Q: Are you able to explain how Mercy for Animals got inside farm factories to make Farm to Fridge? If so, please explain.
Farm to Fridge is a comprehensive film that takes viewers behind the closed doors of our nation’s meat, dairy, and egg operations by using hidden camera video footage to show how farmed animals are treated when the industry doesn’t think anyone is watching. Most of the footage is from MFA undercover investigations within the last 10 years, with the fast majority being taken within the last three years. There is also some footage from other organizations included, such as Compassion Over Killing, PETA, HSUS, and the HSUS. We are grateful to all of these organizations for allowing us to include some of their footage in the film.
MFA has conducted over a dozen undercover investigations at egg, pig, dairy, veal and fish farms; hatcheries; and slaughter plants. Often, MFA investigators will obtain jobs at a facility, as a maintenance worker for example, and then use pinhole-sized hidden cameras and audio recording devices to document what they see. Sadly, each time our investigators enter these facilities, they document horrific animal abuse, including animals intensively confined, mutilated without painkillers, denied proper veterinary care – if they receive any treatment at all – and callously, and often violently slaughtered or left to slowly suffer and die.
Most of the abuses we uncover at farms, hatcheries and slaughterhouses are considered standard, legal and acceptable by the industry and the government. Not a single federal law provides protection to farmed animals during their lives on factory farms and most states specifically exclude farmed animals from protection against even the most egregious cruelties. But we believe consumers have a right to know how animals are treated on modern farms, and the animals have a right to have their stories told. All too often, the discussion about our treatment of farmed animals is sugarcoated by agribusiness. MFA’s undercover investigations cut through the industry’s talking points, intended to reassure and to sanitize its cruel and violent practices, and show the disturbing and true picture of industrial animal farming.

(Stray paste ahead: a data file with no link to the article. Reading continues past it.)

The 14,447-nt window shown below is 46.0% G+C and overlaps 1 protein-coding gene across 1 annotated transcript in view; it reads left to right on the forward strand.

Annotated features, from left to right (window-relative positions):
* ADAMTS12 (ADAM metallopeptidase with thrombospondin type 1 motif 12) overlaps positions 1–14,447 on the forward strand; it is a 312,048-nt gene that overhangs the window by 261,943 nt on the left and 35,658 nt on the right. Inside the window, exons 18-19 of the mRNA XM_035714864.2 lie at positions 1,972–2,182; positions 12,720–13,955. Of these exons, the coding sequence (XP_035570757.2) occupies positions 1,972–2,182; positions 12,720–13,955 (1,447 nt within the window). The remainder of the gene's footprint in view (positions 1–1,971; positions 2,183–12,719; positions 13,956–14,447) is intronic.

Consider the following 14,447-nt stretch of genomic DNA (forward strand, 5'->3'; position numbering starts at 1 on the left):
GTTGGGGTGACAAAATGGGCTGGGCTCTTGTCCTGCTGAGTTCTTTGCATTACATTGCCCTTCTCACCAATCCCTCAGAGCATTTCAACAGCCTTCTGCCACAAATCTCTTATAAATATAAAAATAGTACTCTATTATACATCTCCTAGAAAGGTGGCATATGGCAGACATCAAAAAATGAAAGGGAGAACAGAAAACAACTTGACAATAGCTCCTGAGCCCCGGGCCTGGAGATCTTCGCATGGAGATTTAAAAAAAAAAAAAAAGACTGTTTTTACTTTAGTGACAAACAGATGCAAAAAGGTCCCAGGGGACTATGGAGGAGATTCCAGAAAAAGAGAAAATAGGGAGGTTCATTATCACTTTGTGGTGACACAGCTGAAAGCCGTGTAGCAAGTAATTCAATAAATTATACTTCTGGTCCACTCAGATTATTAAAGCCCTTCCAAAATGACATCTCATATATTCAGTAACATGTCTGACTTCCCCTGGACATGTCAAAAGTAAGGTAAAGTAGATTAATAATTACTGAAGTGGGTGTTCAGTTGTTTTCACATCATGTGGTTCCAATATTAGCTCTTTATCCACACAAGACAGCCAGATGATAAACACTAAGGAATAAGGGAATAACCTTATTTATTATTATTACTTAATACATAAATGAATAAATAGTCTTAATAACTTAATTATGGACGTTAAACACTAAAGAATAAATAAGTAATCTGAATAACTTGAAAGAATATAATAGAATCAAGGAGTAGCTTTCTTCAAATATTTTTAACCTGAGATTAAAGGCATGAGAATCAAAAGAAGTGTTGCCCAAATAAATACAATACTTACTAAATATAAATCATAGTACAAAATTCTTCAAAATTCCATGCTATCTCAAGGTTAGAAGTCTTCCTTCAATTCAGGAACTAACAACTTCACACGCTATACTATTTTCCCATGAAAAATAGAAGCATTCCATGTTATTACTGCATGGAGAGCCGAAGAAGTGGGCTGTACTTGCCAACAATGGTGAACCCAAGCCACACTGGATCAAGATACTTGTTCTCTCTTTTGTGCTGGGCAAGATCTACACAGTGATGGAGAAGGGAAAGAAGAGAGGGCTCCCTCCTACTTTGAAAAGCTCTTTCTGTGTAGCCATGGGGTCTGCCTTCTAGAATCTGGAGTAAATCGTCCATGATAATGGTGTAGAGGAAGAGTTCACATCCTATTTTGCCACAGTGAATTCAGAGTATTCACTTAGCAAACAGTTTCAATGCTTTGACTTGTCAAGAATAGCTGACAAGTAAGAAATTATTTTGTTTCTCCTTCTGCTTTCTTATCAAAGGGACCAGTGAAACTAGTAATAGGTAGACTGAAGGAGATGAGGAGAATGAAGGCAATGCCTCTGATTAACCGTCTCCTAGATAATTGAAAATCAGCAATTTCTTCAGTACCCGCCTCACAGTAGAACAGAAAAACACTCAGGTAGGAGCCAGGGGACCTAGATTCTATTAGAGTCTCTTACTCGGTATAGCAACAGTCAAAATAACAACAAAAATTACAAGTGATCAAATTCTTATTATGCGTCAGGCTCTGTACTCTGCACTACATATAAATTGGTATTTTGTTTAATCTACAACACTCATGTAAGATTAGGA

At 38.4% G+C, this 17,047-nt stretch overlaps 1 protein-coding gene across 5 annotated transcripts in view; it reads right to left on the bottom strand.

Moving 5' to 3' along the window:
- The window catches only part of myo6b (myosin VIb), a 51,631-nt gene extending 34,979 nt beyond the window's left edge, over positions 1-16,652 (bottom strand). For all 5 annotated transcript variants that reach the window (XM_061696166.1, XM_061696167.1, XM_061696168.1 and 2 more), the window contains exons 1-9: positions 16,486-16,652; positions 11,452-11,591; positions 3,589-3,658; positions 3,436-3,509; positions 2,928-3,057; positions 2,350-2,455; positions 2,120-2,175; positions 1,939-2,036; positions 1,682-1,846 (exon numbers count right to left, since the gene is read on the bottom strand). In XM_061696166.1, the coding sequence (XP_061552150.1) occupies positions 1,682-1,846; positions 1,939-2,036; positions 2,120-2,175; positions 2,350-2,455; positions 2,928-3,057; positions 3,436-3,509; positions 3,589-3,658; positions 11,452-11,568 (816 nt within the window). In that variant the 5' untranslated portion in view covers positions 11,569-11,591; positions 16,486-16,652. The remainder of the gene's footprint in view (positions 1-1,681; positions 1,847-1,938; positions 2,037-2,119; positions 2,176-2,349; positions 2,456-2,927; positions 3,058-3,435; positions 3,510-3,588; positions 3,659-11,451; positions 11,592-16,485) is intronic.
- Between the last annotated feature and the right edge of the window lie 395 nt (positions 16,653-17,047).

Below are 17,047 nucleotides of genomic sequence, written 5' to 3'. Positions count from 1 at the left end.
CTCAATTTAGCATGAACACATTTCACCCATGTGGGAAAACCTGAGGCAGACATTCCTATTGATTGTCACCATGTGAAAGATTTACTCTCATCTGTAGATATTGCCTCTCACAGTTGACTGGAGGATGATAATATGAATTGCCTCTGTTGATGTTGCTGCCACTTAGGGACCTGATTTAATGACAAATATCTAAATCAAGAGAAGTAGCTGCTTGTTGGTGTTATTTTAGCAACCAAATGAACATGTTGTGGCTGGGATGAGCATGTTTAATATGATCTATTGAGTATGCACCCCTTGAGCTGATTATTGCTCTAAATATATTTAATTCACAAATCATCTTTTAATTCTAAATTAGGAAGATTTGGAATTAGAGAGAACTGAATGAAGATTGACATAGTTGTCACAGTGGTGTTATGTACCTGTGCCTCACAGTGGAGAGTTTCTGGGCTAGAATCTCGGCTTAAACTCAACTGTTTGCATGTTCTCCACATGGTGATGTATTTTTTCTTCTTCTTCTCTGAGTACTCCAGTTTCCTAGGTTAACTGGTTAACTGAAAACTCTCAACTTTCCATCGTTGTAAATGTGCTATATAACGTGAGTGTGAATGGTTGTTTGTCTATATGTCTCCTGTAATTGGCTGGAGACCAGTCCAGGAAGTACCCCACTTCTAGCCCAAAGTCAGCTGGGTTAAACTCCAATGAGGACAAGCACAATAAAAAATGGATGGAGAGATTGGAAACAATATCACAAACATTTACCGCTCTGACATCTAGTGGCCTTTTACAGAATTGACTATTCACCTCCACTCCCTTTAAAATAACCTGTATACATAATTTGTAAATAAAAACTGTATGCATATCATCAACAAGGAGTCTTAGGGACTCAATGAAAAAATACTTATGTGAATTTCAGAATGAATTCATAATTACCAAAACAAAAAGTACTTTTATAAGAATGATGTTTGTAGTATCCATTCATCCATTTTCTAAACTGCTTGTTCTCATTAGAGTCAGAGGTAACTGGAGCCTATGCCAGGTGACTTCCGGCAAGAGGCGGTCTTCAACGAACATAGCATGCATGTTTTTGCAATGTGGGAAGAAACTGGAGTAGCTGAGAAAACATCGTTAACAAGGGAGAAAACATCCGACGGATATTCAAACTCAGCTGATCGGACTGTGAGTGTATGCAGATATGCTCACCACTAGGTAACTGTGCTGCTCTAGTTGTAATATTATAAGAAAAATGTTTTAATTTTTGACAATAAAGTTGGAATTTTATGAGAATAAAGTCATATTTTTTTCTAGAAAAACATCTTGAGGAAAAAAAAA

Q: What is the next step for Mercy for Animals?
A: MFA is dedicated to exposing and preventing cruelty to animals, and we will continue with our groundbreaking undercover investigations, legislative and corporate policy reform campaigns, and consumer outreach efforts until all animals are treated with the respect and compassion they so rightly deserve. Since more than 99% of cruelty to animals in the United States occurs at the hands of the meat, dairy, and egg industries – which confine, mutilate, and slaughter over 9 billion land animals and 17 billion fish each year – MFA primarily focuses on farmed animal issues and promoting cruelty-free food choices.
The work that MFA does really depends on the efforts of our volunteers and supporters. People who are interested in getting involved and helping us to create a kinder world for animals are encouraged to become members, to volunteer or even to apply for an MFA internship at one of our regional offices in Dallas, Chicago, New York City or Columbus, Ohio. But even people who don’t live near one of our offices can still get involved to help animals. Check out MFA’s Take Action to Help Animals page for more information.